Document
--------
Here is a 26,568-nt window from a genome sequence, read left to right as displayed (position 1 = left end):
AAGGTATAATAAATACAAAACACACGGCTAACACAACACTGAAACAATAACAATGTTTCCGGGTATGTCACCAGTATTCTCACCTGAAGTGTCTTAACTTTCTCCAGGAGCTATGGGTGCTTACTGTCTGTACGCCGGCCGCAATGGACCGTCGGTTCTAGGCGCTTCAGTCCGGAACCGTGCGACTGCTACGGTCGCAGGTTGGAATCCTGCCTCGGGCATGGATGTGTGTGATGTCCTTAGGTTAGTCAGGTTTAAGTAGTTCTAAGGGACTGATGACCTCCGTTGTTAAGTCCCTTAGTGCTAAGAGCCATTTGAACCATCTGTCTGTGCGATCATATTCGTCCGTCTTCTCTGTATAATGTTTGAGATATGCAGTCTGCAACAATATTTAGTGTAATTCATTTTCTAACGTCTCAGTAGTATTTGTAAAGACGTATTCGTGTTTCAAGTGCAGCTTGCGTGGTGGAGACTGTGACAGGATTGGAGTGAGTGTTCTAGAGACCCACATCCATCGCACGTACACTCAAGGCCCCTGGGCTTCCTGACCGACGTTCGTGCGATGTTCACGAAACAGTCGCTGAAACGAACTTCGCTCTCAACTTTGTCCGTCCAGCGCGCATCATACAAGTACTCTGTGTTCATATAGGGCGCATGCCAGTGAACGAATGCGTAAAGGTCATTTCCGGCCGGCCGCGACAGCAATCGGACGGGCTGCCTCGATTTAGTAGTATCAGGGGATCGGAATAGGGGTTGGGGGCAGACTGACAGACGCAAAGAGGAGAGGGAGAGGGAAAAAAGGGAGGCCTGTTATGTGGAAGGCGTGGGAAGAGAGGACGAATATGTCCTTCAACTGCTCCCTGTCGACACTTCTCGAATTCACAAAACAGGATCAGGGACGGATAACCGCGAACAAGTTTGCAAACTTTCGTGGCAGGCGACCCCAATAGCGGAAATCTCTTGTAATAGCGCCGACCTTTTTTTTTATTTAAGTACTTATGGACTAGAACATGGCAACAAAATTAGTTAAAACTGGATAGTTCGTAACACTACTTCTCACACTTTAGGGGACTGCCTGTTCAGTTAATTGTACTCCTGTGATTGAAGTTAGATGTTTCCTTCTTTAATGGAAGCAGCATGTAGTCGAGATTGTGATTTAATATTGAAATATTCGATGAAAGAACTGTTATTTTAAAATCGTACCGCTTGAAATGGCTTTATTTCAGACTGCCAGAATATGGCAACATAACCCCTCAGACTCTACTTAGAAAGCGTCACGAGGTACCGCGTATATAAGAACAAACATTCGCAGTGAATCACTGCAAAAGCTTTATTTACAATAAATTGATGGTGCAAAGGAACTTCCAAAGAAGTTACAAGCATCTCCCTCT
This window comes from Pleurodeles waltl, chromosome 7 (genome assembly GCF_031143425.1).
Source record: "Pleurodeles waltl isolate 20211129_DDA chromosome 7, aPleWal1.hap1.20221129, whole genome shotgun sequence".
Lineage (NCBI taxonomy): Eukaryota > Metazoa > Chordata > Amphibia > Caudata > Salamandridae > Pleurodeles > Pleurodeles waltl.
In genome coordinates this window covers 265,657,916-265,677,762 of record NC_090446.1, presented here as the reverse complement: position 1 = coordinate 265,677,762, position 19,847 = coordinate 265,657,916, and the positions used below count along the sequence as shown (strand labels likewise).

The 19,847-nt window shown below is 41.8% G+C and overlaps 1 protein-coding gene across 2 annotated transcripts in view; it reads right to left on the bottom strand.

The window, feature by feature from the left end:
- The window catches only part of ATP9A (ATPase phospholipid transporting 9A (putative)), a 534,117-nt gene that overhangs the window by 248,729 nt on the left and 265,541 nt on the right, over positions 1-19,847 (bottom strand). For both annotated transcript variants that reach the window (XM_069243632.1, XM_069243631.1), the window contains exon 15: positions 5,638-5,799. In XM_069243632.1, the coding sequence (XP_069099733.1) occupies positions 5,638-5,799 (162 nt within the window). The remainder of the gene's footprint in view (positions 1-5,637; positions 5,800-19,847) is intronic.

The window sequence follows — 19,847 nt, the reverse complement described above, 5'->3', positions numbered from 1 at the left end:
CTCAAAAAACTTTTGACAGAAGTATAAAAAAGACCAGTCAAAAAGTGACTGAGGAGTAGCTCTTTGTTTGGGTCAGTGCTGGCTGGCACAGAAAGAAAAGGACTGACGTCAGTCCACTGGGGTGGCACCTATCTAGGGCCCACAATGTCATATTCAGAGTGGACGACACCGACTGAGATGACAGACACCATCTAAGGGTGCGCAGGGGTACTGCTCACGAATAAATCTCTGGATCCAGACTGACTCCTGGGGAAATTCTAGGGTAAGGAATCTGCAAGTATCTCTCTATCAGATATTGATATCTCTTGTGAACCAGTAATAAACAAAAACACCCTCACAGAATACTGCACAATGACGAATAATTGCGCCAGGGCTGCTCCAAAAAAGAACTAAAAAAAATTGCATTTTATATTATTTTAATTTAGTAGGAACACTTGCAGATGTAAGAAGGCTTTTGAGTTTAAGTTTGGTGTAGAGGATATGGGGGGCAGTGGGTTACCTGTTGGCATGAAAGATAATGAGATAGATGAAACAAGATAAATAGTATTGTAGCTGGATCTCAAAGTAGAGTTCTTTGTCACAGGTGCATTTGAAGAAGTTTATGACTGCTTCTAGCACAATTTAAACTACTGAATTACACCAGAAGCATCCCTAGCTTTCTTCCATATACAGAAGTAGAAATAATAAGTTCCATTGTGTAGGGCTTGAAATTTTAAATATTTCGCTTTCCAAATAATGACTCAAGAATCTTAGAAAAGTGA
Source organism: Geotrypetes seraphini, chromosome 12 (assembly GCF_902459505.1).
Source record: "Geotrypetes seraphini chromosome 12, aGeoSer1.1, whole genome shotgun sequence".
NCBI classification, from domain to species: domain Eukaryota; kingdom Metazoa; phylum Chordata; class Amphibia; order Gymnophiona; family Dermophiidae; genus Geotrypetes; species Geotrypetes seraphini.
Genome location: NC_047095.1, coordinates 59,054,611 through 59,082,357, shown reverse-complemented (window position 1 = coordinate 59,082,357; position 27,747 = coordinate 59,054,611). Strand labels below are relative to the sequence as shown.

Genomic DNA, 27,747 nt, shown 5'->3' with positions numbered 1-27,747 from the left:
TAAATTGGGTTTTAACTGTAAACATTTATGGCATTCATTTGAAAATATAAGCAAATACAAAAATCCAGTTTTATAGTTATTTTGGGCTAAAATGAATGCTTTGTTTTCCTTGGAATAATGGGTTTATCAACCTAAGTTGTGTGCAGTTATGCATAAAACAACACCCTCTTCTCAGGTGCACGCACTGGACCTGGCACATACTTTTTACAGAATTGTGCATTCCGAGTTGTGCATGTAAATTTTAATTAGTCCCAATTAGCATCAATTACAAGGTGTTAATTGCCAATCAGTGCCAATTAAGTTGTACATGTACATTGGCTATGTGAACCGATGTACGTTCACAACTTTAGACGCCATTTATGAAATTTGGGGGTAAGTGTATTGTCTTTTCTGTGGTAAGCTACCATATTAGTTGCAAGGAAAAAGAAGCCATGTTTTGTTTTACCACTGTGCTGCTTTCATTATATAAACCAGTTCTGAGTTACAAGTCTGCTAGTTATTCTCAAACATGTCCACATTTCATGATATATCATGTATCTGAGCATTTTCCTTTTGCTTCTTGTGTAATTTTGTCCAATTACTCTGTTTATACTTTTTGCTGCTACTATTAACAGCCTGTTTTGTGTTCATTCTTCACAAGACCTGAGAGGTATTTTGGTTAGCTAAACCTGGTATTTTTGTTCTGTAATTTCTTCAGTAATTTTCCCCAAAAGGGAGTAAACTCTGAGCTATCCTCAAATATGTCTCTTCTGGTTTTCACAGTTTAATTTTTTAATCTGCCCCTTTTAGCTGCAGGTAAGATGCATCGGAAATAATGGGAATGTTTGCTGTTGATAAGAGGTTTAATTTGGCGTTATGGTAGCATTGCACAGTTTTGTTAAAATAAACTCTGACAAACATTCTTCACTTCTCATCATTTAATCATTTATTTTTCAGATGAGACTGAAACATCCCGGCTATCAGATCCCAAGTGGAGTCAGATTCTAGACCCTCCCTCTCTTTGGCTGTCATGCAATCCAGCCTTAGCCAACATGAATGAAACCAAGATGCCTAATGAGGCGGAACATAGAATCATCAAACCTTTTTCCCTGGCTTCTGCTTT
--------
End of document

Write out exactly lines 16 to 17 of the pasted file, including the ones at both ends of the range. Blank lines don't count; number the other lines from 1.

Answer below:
Genomic DNA, 27,747 nt, shown 5'->3' with positions numbered 1-27,747 from the left:
TAAATTGGGTTTTAACTGTAAACATTTATGGCATTCATTTGAAAATATAAGCAAATACAAAAATCCAGTTTTATAGTTATTTTGGGCTAAAATGAATGCTTTGTTTTCCTTGGAATAATGGGTTTATCAACCTAAGTTGTGTGCAGTTATGCATAAAACAACACCCTCTTCTCAGGTGCACGCACTGGACCTGGCACATACTTTTTACAGAATTGTGCATTCCGAGTTGTGCATGTAAATTTTAATTAGTCCCAATTAGCATCAATTACAAGGTGTTAATTGCCAATCAGTGCCAATTAAGTTGTACATGTACATTGGCTATGTGAACCGATGTACGTTCACAACTTTAGACGCCATTTATGAAATTTGGGGGTAAGTGTATTGTCTTTTCTGTGGTAAGCTACCATATTAGTTGCAAGGAAAAAGAAGCCATGTTTTGTTTTACCACTGTGCTGCTTTCATTATATAAACCAGTTCTGAGTTACAAGTCTGCTAGTTATTCTCAAACATGTCCACATTTCATGATATATCATGTATCTGAGCATTTTCCTTTTGCTTCTTGTGTAATTTTGTCCAATTACTCTGTTTATACTTTTTGCTGCTACTATTAACAGCCTGTTTTGTGTTCATTCTTCACAAGACCTGAGAGGTATTTTGGTTAGCTAAACCTGGTATTTTTGTTCTGTAATTTCTTCAGTAATTTTCCCCAAAAGGGAGTAAACTCTGAGCTATCCTCAAATATGTCTCTTCTGGTTTTCACAGTTTAATTTTTTAATCTGCCCCTTTTAGCTGCAGGTAAGATGCATCGGAAATAATGGGAATGTTTGCTGTTGATAAGAGGTTTAATTTGGCGTTATGGTAGCATTGCACAGTTTTGTTAAAATAAACTCTGACAAACATTCTTCACTTCTCATCATTTAATCATTTATTTTTCAGATGAGACTGAAACATCCCGGCTATCAGATCCCAAGTGGAGTCAGATTCTAGACCCTCCCTCTCTTTGGCTGTCATGCAATCCAGCCTTAGCCAACATGAATGAAACCAAGATGCCTAATGAGGCGGAACATAGAATCATCAAACCTTTTTCCCTGGCTTCTGCTTT